Violation of Bell's Inequalities appear to have put us in the position of either rejecting the idea of hidden variables or accepting the notion of hidden variables as they apply to non-locality.

Some theorists who do not like the experimental results will say, "I will concede the existence of non-locality as long as I get to retain the ability to rely...

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Bubba Gump wrote on Mar. 10, 2010 @ 20:11 GMT
Also, I wanted to add that a degree of 'weirdness' is not a valid criterion of selection when accepting a theory and my last statement did not mean to imply it should be. If it was, nobody would ever have accepted Quantum Mechanics. I am pointing out that Nature need not conform to our metaphysical predilections and we should never proceed with the inherent assumption that any fundamental theory is not obliged to jive with neat and tidy ontological notions concerning physical reality. Nature plays it’s own game.We don’t get to set the rules.

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Pankaj Seth wrote on Mar. 12, 2010 @ 05:41 GMT
I have been intrigued by QM as well. I think its possible to utilize rationality (science) and draw a map of self/world that is quite paradoxical to a materialist point of view. Information via the senses displays a picture of disparate matter moving through space and time. A closer look via QM also discloses a space-time transcendent oneness between matter/energy separated in space/time.

The subject-object dualism which is a strong feature at the macro realm begins to looks like a non-duality at the quantum realm. The questions we ask, "What am I?", "What is the world?" imply a primary, fundamental division between a pure subject who asks the questions and the object of which it is asked, but the subject-object divide may be secondary, or approximate feature of reality.

It appears that when matter is probed to its depths, its existence in a noumenal space/time setting is challenged. Space and time themselves appear to be phenomenon, rather than noumenon. But even this distinction does not move past the subject-object divide.

A rational inquiry into self and world via science has brought us to the edge of a new understanding. I think the chief finding here is that the subject-object divide within consciousness and reality is not fundamental. Consciousness, within which all appears is far more mysterious than we thought.

An approach which studies consciousness directly, subjectively would seem to fit our prescription now. This is what I find most compelling about Yoga... that here is a methodology worked out over millienia for doing just that. It does not replace science, that is not its genius. But it offers another, now crucial direction in which to take our inquiry.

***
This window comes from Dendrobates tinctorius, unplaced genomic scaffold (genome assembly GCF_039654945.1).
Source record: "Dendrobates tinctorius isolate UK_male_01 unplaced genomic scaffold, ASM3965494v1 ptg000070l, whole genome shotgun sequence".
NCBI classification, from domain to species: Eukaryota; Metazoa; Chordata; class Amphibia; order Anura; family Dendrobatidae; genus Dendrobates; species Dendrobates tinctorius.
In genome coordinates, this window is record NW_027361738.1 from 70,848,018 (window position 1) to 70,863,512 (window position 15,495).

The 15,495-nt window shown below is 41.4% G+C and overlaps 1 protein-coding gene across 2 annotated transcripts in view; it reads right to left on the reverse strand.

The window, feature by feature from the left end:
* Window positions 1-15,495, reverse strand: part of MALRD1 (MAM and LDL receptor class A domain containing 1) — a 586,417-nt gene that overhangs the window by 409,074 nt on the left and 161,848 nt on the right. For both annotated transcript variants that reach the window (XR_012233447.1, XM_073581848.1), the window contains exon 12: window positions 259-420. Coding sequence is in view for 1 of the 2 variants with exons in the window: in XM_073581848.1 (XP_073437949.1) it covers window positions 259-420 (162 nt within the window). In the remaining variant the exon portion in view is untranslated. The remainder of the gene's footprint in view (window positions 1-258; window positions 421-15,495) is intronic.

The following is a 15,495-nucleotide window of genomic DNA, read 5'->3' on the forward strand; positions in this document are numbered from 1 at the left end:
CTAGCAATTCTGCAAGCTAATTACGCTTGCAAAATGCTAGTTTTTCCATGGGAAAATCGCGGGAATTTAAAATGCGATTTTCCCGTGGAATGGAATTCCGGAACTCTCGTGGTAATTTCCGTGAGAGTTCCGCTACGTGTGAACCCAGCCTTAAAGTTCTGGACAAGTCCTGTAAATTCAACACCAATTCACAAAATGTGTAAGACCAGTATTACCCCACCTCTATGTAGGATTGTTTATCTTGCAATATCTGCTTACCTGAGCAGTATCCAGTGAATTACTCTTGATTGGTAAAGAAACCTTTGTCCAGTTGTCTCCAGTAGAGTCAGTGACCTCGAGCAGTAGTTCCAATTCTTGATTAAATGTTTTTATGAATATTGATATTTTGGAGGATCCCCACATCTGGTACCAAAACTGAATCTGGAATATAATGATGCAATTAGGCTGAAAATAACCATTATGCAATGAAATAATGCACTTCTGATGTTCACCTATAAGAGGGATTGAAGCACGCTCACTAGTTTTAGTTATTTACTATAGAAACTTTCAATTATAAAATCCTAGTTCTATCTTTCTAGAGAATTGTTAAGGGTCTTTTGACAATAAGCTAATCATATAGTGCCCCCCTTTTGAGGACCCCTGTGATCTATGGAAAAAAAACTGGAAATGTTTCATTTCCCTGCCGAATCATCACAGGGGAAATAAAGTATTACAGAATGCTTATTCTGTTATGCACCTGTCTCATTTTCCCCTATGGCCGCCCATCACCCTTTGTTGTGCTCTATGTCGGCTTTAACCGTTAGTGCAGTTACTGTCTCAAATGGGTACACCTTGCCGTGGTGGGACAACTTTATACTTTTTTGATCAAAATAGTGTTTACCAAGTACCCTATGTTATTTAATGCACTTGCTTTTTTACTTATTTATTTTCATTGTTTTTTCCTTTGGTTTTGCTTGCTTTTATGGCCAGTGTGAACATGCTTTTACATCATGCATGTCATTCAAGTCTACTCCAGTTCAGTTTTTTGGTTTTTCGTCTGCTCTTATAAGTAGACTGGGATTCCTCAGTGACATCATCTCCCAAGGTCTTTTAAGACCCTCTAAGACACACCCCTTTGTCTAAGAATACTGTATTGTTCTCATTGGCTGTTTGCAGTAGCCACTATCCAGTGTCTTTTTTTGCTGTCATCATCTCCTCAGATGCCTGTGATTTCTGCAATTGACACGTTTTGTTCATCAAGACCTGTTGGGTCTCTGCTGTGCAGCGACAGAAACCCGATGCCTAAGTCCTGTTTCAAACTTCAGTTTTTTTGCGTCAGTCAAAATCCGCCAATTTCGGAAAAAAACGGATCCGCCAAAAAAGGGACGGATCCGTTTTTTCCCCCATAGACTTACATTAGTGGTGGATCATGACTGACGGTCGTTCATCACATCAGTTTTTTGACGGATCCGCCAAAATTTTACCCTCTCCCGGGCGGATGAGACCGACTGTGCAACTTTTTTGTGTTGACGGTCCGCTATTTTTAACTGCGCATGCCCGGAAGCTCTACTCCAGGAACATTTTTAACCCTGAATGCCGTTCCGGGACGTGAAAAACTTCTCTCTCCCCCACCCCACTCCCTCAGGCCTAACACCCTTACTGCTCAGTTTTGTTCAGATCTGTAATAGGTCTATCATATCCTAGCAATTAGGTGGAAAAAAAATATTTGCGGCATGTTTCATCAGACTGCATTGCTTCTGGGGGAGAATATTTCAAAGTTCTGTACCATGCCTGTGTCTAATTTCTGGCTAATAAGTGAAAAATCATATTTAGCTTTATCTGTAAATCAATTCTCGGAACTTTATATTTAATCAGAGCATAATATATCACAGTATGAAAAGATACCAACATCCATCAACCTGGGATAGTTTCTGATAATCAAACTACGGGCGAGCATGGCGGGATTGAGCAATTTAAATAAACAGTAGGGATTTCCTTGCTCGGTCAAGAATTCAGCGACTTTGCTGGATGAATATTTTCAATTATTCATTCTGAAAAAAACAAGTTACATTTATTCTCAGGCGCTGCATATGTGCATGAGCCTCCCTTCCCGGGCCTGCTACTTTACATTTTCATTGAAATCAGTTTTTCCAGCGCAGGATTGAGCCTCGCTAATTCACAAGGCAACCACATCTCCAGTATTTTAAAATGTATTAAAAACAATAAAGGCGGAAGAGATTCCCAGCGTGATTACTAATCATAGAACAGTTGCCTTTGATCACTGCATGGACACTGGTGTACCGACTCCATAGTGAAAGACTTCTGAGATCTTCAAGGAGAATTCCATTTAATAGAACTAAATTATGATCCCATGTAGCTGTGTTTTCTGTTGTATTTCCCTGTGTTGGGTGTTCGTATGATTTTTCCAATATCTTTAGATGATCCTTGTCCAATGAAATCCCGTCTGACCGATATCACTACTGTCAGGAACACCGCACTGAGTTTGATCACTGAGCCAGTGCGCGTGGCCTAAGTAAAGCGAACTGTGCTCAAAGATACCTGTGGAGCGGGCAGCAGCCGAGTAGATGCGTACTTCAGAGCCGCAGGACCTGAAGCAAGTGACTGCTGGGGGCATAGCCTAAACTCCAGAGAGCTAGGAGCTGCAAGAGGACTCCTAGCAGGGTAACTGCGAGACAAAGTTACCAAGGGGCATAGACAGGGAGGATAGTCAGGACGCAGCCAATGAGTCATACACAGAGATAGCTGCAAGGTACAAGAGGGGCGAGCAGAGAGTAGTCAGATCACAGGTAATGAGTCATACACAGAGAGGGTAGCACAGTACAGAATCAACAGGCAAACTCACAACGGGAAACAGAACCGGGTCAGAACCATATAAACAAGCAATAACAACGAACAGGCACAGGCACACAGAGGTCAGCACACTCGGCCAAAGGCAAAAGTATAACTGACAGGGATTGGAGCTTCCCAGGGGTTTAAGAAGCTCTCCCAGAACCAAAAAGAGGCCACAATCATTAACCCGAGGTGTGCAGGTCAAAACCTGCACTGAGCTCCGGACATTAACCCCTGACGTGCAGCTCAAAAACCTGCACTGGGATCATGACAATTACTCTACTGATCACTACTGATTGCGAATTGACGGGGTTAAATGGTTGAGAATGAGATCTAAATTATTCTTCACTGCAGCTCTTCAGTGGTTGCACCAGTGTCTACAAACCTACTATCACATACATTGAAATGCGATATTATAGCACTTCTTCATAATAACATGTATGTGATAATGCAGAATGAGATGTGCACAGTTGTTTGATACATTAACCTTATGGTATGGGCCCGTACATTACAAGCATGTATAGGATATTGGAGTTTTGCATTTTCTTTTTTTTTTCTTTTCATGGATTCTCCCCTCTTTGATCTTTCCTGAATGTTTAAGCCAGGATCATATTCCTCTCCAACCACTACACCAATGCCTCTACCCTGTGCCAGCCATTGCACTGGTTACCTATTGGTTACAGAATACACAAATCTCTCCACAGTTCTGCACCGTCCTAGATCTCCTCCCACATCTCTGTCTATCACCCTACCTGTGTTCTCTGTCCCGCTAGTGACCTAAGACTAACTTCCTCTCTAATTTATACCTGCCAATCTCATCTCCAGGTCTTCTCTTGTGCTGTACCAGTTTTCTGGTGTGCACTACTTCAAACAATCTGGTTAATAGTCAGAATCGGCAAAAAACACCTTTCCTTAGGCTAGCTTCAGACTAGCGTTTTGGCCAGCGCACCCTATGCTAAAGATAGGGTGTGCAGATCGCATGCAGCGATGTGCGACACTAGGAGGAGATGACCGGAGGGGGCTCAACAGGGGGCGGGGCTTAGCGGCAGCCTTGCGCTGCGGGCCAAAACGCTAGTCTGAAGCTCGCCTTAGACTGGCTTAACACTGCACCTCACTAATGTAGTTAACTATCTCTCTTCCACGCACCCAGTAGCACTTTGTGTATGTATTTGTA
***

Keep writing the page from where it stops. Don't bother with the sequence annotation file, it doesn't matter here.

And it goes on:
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Anonymous wrote on Mar. 12, 2010 @ 18:53 GMT
Not sure how yoga could help solve the roblem of Wave Function collapse. I can't imagine Physicists doing Yoga while working out a calculation.

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Pankaj Seth replied on Mar. 13, 2010 @ 03:35 GMT
That paints a hilarious picture in my mind -- physicists doing the downward dog while calculating. I should have been clearer about what I meant by the word 'Yoga'. I tend to forget that most persons think about Yoga as a bunch of postures, when its actually a method to explore consciousness directly, as opposed to constructing abstract models of its nature and function. The postures are almost irrelevant to Yoga in its actual context, but that's whats out there for sale.

I assume that there is no disagreement about the "paradoxical" subject-object relationship seen in the double slit experiment, for example. We have been trying to "understand" the implications of what is abstracted as "wave function collapse", and this certainly leads us to wondering about the relationship between consciousness and matter. Even Anton Zeilinger has met with the Dalai Lama to see if there might be Buddhist insights available on this mystery. Yoga is actually a close cousin of Buddhism and speaks on the same things in a similar vein -- hence my comment.

So, I wondered if there was any interest in a direct exploration of consciousness, so that the "paradox" could perhaps be better understood. There seems to be a paradigm shift going on which is moving us away from reductionism and materialism -- heck, there is even a statue of the patron of Yoga, the Dancing Shiva, at CERN.


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Bubba Gump wrote on Mar. 13, 2010 @ 19:29 GMT

When people explore the nature of consciousness in an attempt to resolve the weirdness of QM, they are making an implicit assumption about the scope and structure of the theory we have built -- namely, that the theory itself represents something more than an elaborate Turing machine which we have constructed to allow us to model phenomenon on the level of detail beyond our senses....

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Pankaj Seth replied on Mar. 13, 2010 @ 20:53 GMT
Hi Bubba,

I agree with what you say. Heisenberg said the same: "The ontology of materialism rested upon the illusion that the kind of existence, the direct "actuality" of the world around us, can be extrapolated into the atomic range. This extrapolation is impossible, however. Bohr said the same, "There is no quantum world. There is only an abstract physical description. It is wrong to think that the task of physics is to find out how nature is. Physics concerns what we can say about nature."